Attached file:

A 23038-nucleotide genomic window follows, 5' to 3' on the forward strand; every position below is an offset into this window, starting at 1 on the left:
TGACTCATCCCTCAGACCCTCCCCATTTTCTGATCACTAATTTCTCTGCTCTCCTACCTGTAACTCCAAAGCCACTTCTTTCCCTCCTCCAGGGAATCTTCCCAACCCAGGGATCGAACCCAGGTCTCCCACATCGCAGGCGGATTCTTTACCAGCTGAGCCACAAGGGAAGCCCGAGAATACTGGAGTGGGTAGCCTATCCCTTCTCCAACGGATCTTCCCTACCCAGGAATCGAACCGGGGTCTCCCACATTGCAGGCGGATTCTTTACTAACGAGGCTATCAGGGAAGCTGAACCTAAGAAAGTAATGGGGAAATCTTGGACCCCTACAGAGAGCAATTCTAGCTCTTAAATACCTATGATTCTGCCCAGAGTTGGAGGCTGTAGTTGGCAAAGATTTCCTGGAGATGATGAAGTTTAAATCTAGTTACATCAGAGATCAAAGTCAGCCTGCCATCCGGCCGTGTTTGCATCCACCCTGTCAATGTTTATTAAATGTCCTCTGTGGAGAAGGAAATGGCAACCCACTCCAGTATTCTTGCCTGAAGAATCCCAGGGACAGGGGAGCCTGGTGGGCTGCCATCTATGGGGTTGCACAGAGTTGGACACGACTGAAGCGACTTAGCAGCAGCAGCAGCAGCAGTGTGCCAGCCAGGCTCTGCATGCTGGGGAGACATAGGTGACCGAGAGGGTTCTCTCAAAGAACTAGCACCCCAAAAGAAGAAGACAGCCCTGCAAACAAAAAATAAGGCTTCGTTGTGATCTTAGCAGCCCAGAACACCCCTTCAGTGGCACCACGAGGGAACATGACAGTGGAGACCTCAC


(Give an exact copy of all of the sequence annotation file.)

A 23038-nucleotide genomic window follows, 5' to 3' on the forward strand; every position below is an offset into this window, starting at 1 on the left:
TGACTCATCCCTCAGACCCTCCCCATTTTCTGATCACTAATTTCTCTGCTCTCCTACCTGTAACTCCAAAGCCACTTCTTTCCCTCCTCCAGGGAATCTTCCCAACCCAGGGATCGAACCCAGGTCTCCCACATCGCAGGCGGATTCTTTACCAGCTGAGCCACAAGGGAAGCCCGAGAATACTGGAGTGGGTAGCCTATCCCTTCTCCAACGGATCTTCCCTACCCAGGAATCGAACCGGGGTCTCCCACATTGCAGGCGGATTCTTTACTAACGAGGCTATCAGGGAAGCTGAACCTAAGAAAGTAATGGGGAAATCTTGGACCCCTACAGAGAGCAATTCTAGCTCTTAAATACCTATGATTCTGCCCAGAGTTGGAGGCTGTAGTTGGCAAAGATTTCCTGGAGATGATGAAGTTTAAATCTAGTTACATCAGAGATCAAAGTCAGCCTGCCATCCGGCCGTGTTTGCATCCACCCTGTCAATGTTTATTAAATGTCCTCTGTGGAGAAGGAAATGGCAACCCACTCCAGTATTCTTGCCTGAAGAATCCCAGGGACAGGGGAGCCTGGTGGGCTGCCATCTATGGGGTTGCACAGAGTTGGACACGACTGAAGCGACTTAGCAGCAGCAGCAGCAGCAGTGTGCCAGCCAGGCTCTGCATGCTGGGGAGACATAGGTGACCGAGAGGGTTCTCTCAAAGAACTAGCACCCCAAAAGAAGAAGACAGCCCTGCAAACAAAAAATAAGGCTTCGTTGTGATCTTAGCAGCCCAGAACACCCCTTCAGTGGCACCACGAGGGAACATGACAGTGGAGACCTCAC